When I saw this post, I had to tell you, I’m so glad to know someone else has thought of these things. My husband Trent & I talk all the time about how we just can’t understand spending so much on some things as a Christian, like you & Ben talking about the $60,000 car. (But at the same time, all of us are probably quite guilty of doing so too often, on a lesser scale.)

    One thing Trent has often noticed is how, during the offering time at the worship services of some congregations, people will begin to whisper and chatter, loudly zip up/velcro-up their bags and Bibles, etc.

    He pondered, after he first became a Christian, “Why don’t we treat that period of the service with as much respect as, say, the Lord’s supper? Why aren’t we sitting respectfully, thinking about where our money will be used, praying that the elders will distribute it in a way pleasing to the Lord?”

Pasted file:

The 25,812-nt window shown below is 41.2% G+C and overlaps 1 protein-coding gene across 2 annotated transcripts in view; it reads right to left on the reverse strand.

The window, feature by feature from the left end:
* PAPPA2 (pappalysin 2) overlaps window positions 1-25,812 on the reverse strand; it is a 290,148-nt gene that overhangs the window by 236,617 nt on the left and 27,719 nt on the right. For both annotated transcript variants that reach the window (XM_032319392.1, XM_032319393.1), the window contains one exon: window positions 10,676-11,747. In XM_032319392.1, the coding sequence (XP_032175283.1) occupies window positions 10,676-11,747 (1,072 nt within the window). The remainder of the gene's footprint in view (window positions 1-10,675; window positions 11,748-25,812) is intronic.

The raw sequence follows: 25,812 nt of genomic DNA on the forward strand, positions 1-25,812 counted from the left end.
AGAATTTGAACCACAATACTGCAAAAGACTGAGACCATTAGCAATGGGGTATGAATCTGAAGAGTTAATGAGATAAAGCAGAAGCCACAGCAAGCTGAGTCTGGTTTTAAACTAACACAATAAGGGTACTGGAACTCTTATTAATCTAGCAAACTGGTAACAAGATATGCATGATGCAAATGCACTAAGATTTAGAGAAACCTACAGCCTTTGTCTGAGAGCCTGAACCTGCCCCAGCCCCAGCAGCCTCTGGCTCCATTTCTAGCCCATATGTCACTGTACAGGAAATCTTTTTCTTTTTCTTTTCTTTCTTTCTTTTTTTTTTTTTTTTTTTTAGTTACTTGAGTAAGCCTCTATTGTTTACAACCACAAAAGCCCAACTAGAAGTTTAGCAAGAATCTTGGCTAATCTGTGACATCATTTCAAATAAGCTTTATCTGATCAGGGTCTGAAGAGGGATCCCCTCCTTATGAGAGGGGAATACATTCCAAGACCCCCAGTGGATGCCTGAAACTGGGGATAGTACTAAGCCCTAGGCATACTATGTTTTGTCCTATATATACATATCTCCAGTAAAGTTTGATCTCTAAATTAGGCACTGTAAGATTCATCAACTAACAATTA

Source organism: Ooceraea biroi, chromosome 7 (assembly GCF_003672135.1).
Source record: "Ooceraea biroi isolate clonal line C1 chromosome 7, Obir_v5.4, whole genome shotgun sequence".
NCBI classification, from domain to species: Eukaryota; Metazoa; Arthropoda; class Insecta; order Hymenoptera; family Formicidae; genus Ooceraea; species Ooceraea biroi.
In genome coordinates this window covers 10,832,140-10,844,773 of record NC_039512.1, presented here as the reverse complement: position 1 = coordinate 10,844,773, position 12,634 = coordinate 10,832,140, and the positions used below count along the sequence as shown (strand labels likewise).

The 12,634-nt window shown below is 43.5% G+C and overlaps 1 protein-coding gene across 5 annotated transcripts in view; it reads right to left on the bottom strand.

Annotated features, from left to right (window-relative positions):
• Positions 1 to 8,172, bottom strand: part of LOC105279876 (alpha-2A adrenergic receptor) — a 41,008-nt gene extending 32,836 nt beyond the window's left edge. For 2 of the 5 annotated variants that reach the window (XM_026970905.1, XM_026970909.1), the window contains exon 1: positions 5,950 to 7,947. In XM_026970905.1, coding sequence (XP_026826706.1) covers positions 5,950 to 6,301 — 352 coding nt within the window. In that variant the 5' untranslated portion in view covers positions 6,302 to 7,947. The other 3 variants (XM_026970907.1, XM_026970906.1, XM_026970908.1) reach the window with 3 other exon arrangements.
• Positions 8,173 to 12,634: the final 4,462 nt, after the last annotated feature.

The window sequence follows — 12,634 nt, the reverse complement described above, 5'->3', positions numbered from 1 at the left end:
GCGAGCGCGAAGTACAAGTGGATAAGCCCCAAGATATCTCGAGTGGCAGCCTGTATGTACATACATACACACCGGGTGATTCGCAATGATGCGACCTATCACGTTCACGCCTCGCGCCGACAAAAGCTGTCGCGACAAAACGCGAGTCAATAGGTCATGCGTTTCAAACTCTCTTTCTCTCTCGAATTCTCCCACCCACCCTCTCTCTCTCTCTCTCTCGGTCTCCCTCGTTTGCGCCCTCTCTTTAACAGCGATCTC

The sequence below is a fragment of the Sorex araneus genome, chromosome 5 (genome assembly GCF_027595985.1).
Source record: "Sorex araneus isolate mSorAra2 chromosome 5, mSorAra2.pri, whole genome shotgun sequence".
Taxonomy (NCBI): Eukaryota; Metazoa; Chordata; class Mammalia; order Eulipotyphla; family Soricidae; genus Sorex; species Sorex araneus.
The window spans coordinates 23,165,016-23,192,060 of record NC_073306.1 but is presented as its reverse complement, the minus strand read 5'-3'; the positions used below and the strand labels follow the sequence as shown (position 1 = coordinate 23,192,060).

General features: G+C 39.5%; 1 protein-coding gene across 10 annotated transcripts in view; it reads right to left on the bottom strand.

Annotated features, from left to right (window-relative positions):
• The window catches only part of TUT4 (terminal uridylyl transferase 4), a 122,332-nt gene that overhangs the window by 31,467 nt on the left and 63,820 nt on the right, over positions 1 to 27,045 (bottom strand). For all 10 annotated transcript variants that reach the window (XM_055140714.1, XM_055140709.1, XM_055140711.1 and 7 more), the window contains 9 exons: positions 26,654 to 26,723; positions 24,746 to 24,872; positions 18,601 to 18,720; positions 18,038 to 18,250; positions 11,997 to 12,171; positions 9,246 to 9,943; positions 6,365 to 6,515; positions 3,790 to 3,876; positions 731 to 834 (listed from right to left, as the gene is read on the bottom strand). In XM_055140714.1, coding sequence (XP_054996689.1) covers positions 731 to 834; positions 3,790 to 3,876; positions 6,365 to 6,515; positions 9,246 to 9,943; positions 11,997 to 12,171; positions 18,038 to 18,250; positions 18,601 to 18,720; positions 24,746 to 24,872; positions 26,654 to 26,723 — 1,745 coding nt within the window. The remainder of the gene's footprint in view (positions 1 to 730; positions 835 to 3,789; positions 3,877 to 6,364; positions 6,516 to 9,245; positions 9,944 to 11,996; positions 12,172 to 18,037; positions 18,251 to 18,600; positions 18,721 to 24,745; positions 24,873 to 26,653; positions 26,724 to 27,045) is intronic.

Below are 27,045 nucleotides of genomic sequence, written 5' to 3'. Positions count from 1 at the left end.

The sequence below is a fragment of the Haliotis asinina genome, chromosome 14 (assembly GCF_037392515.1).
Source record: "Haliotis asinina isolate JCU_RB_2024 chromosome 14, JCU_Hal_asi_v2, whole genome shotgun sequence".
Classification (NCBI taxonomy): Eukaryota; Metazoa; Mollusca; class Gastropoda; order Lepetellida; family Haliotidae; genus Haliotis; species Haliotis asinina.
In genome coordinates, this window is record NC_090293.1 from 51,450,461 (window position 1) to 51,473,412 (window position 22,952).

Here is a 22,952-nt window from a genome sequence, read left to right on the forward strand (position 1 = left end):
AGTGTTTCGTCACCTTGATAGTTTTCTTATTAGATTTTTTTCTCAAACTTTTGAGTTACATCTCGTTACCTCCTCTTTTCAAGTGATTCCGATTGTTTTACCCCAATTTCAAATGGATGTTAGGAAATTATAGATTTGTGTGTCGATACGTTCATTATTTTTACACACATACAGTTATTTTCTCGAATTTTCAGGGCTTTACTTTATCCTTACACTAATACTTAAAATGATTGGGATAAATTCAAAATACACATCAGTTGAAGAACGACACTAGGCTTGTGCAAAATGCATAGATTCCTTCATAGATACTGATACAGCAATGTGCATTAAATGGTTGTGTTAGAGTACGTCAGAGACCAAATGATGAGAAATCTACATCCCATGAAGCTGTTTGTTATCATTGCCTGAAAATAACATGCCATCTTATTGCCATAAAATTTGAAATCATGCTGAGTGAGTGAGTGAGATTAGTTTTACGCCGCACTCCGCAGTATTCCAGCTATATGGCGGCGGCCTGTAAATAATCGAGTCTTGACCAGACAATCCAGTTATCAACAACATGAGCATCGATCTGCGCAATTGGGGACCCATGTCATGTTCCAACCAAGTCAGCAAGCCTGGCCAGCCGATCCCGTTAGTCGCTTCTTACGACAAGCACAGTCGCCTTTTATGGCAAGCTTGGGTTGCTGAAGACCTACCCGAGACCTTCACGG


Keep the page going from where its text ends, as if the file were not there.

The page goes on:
He had such a valid point. He had not grown up in the church (I had, but had never thought of it that way). Being married to someone who is on fire for the Lord (but has come from a different background) has really helped me see matters more seriously than I had before, such as the issue of the way we as Christians spend money and the way we offer it to the Lord.

    Money, though a touchy topic for many, really doesn’t have to be if we will simply think, “How can I best serve the Lord with the current funds He has provided for me?” It’s a battle of the heart, but one that we must fight and pray about often. I know it is, at times, a challenge for us. I’m so grateful you have shared these thoughts to reinforce what we are striving to do as we grow.

    Blessings to you & your husband Ben. Thanks to both of you for setting a good example for other young married couples, like us! Seeing (well, reading about) your journey in working with and for the church in different locations gives me courage and hope about us doing so.